Nico Medina’s world is eleven miles away from mine. During the day, it’s a place where doors are open—where homes are lived in, and neighbors love. But when the sun sets, it becomes a place where young boys are afraid, where eyes watch from idling cars that hide in the shadows and wicked smoke flows from pipes. West End is the kind of place that people survive. It buries them—one at a time, one way or another. And when Nico was a little boy, his mom always told him to run. I’m Reagan Prescott—coach’s daughter, sister to the prodigal son, daughter in the perfect family. Life on top. Lies. My world is the ugly one. Private school politics and one of the best high school football programs in the country can break even the toughest souls. Our darkness plays out in whispers and rumors, and money and status trump all. I would know—I’ve watched it kill my family slowly, strangling us for years. In our twisted world, a boy from West End is the only shining light. Quarterback. Hero. Heart. Good. I hated him before I needed him. I fell for him fast. I loved him when it was almost too late. When two ugly worlds collide, even the strongest fall. But my world…it hasn’t met the boy from West End.
The Hard CountFeatured
Nico and Reagan live on opposite sides of town. While Nico's home is on the "wrong side of the tracks," Reagan is the daughter of their private high school's football coach, where he leads the storied "Tradition" football team. The politics that make up the school are mind-boggling, based at least initially on the fact that they take in scholarship students like Nico who are smart and athletic, but then refuse to let them live up to their potential since they don't come from the "right" side of town. Nico's West End address has marked him as at-risk, and has caused him to be seen by many as nothing more than a charity case that the school has been kind enough to take in as a student.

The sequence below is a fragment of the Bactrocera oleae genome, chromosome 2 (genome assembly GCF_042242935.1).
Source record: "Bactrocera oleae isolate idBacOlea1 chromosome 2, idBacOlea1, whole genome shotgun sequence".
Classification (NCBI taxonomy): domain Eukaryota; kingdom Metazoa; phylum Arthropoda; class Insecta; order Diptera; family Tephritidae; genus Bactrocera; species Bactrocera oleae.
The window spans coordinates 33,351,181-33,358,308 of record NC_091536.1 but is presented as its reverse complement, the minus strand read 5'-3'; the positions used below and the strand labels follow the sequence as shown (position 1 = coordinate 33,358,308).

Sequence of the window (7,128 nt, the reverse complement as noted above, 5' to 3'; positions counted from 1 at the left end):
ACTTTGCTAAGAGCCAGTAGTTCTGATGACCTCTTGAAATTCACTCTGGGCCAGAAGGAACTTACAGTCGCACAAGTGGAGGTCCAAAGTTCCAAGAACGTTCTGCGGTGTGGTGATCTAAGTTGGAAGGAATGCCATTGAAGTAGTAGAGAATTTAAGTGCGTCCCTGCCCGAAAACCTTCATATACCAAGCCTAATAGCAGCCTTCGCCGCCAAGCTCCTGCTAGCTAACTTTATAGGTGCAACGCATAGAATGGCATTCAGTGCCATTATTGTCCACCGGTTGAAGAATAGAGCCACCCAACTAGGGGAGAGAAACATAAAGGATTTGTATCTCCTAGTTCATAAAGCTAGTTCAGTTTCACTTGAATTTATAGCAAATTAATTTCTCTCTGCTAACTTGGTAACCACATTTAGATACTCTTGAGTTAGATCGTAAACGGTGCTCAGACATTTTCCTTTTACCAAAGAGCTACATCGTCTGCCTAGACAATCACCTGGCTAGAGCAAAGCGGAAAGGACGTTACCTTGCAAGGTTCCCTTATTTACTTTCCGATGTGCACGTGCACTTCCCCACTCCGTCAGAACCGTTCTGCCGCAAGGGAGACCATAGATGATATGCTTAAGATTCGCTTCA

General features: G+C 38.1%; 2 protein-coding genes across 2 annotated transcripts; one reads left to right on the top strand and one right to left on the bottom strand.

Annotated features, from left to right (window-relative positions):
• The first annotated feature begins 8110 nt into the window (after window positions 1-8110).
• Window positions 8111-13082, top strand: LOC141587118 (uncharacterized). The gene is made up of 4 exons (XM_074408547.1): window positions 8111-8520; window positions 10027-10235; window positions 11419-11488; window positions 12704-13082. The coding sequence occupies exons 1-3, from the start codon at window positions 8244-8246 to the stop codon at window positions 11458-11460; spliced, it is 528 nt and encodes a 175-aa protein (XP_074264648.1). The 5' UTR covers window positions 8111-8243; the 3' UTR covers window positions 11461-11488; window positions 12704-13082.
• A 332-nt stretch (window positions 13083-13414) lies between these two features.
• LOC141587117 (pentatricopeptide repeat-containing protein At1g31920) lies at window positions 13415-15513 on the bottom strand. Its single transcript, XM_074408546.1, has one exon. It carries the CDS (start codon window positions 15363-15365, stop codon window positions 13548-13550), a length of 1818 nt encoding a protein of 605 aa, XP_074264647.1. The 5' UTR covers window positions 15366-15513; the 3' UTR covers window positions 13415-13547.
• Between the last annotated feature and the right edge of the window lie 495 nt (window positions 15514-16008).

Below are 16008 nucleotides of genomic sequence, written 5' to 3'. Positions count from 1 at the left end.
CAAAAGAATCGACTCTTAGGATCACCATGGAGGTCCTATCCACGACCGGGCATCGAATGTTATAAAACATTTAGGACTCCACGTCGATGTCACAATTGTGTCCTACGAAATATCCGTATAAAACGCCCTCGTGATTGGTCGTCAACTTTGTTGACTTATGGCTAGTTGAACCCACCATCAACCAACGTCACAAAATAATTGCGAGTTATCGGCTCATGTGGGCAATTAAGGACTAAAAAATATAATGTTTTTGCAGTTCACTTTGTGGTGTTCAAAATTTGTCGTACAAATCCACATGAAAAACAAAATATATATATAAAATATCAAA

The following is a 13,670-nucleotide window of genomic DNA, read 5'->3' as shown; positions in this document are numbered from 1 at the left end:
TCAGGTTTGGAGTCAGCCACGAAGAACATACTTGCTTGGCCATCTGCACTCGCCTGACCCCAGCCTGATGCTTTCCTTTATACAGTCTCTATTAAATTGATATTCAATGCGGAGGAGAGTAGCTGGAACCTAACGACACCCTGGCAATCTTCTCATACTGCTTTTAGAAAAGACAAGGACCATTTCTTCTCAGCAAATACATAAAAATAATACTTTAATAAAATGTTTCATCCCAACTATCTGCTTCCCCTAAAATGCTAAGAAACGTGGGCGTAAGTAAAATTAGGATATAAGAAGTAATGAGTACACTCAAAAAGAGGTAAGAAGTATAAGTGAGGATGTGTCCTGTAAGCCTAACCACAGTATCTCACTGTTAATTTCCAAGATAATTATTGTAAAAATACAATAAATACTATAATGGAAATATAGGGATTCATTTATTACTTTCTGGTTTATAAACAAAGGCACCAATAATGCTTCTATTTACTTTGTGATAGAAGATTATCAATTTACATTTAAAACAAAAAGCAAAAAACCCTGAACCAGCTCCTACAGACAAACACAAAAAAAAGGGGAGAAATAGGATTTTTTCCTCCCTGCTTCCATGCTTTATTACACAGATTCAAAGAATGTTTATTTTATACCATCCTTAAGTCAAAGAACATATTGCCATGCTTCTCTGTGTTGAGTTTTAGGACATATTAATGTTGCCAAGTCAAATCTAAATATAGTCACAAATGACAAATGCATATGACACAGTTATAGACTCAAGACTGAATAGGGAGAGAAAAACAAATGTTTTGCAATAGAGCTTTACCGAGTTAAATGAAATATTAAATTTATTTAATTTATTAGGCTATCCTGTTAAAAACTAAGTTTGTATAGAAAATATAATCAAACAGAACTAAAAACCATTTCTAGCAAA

Scott has a way with words that shed spectacular light on the racism that runs rampant even though no one will speak directly to it. The disapproval that stems from this racism - that causes students like Reagan to feel unable to speak out - is captured in truthful nature. Everyone knows how they feel when they are alone, but as soon as it comes time to speak out in front of the masses, many lose the nerve they thought they had. This causes hurt feelings and bitterness that they weren't as strong as they thought they could be. This was handled with care, as Reagan found her footing as the novel progressed, possibly strengthened by the debating tools Ginger Scott had her gaining in the English class scenes that were interspersed throughout the novel.
Even though her way with words can truly make one feel they are a part of the action - of the football games, of the relationships, of the laughter and tears that readers will certainly enjoy as they read - they sometimes felt a bit much. The first half of the novel took forever to get through, and even though the writing is good, and the story interesting, the details sometimes were too much. Even though this was true for the first half, the second half read much more quickly and was even more engaging.
If you are looking for a story that captures a spectrum of emotions, that struggles with issues that are prevalent in society to this day, that includes a love story as well as a story of family, hard times, acceptance, and finding the courage to stand tall, 'The Hard Count' will be that book for you.